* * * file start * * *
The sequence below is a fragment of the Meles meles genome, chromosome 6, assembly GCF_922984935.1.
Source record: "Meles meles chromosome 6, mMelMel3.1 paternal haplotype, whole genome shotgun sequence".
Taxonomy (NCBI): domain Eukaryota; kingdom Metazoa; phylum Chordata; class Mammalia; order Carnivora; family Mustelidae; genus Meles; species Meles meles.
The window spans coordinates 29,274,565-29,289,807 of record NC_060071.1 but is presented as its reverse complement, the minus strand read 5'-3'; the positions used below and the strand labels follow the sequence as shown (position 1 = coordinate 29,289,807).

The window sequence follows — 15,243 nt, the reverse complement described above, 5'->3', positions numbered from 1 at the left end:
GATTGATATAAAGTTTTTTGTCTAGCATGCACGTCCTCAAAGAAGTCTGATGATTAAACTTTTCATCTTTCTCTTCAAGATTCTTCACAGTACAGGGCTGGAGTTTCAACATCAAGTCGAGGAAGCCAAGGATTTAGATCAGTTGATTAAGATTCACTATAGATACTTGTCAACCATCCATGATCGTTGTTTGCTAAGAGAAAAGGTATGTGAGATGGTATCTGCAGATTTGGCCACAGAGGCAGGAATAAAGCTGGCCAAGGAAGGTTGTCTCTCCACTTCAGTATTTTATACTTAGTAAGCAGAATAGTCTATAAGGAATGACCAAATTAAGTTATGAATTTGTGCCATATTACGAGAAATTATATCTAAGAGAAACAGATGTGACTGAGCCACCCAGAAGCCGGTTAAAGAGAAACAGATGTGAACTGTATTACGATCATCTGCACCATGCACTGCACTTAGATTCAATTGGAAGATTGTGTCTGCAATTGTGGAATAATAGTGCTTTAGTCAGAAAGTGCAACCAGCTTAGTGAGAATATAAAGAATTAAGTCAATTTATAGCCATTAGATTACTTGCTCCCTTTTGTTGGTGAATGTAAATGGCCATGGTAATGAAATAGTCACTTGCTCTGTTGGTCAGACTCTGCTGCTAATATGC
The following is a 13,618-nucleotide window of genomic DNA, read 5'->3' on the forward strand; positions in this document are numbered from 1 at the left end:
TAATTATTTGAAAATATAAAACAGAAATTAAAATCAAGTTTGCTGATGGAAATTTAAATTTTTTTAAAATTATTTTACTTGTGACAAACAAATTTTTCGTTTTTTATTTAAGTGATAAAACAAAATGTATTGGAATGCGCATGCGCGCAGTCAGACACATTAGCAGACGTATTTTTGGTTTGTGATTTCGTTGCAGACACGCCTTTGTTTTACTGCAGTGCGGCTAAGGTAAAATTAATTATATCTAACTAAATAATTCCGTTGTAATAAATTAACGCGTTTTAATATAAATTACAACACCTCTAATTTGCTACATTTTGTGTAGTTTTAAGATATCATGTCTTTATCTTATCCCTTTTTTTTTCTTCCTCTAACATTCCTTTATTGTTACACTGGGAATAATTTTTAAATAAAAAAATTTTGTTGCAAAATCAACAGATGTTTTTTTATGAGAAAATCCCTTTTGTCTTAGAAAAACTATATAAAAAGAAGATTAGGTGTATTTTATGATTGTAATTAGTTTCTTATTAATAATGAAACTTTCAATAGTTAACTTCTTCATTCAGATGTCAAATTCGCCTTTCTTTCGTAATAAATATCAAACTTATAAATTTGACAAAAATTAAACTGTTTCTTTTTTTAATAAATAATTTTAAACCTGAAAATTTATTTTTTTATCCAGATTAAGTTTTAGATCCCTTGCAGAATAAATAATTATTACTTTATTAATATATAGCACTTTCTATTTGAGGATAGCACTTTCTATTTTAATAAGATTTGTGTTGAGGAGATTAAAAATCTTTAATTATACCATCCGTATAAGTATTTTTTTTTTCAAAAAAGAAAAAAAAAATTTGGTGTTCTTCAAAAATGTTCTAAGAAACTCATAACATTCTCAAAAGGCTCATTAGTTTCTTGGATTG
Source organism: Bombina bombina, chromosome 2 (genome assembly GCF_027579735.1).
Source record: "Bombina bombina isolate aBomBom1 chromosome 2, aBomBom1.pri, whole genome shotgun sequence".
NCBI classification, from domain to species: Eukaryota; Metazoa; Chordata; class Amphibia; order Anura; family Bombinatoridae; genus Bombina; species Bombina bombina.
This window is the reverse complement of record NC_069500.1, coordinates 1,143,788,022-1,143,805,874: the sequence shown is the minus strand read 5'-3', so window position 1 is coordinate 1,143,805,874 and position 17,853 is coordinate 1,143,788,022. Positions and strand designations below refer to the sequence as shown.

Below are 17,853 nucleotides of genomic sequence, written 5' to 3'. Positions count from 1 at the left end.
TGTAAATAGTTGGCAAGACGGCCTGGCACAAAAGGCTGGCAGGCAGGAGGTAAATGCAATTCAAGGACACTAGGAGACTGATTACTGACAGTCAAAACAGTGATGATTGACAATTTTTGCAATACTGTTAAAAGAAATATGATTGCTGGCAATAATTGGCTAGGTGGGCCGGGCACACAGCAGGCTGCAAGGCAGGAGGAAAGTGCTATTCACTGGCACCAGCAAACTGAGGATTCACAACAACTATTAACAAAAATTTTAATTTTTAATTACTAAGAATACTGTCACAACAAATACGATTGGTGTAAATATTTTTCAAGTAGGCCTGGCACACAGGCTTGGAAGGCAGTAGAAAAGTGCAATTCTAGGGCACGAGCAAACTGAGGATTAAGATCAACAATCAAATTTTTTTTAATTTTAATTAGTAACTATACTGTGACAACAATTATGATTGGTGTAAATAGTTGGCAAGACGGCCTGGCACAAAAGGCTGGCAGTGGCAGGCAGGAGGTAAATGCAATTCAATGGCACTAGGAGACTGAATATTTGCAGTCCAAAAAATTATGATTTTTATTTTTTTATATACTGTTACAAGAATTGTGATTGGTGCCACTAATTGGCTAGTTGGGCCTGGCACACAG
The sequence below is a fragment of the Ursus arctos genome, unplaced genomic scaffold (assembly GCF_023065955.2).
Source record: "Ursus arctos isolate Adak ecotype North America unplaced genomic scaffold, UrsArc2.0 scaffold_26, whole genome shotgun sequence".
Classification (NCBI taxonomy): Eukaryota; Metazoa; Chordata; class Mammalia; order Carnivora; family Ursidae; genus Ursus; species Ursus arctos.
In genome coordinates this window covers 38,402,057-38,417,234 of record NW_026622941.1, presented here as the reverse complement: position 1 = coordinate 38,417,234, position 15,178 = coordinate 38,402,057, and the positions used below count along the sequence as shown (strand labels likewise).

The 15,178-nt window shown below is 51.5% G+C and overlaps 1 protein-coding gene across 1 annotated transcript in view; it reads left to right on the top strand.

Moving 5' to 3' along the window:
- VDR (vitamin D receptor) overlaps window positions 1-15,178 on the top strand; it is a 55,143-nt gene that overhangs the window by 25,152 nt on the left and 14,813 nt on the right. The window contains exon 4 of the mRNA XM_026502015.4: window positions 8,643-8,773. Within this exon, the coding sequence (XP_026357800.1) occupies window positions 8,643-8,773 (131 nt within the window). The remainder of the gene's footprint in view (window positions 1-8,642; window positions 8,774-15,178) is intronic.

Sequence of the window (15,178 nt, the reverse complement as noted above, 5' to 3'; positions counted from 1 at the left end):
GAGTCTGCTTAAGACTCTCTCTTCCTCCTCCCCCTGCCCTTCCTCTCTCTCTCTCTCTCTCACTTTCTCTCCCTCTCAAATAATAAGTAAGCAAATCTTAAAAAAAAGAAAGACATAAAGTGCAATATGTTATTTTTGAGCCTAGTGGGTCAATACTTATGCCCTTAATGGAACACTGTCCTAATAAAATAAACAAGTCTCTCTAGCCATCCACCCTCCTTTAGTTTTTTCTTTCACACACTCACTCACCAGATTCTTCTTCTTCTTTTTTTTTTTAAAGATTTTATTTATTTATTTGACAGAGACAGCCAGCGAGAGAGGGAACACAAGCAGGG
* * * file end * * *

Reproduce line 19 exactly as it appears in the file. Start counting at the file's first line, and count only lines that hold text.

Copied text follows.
The 15,178-nt window shown below is 51.5% G+C and overlaps 1 protein-coding gene across 1 annotated transcript in view; it reads left to right on the top strand.